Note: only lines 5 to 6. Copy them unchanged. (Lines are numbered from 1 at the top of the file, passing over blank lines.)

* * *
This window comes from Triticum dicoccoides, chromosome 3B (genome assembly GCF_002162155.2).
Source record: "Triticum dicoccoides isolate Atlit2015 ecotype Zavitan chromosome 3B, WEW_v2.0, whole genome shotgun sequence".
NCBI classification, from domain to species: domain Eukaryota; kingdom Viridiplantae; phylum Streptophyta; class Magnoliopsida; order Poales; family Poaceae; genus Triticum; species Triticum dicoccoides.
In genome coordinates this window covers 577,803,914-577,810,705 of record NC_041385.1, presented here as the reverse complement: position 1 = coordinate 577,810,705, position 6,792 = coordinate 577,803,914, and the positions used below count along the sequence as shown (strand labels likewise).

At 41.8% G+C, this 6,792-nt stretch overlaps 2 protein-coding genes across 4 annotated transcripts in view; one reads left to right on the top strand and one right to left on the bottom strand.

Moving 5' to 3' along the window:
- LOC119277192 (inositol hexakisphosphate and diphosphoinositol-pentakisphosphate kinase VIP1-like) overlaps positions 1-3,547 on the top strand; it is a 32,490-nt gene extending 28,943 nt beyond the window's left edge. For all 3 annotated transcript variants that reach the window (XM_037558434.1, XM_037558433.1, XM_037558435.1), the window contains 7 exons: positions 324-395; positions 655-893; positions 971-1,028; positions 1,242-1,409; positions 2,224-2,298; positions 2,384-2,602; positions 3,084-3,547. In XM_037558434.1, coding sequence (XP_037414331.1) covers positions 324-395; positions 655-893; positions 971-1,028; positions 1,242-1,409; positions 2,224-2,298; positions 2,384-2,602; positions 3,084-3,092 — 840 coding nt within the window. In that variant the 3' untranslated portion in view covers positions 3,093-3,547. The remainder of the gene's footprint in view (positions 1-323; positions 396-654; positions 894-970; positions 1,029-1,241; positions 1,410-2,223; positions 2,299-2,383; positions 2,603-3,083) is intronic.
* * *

At 41.8% G+C, this 6,792-nt stretch overlaps 2 protein-coding genes across 4 annotated transcripts in view; one reads left to right on the top strand and one right to left on the bottom strand.

Moving 5' to 3' along the window: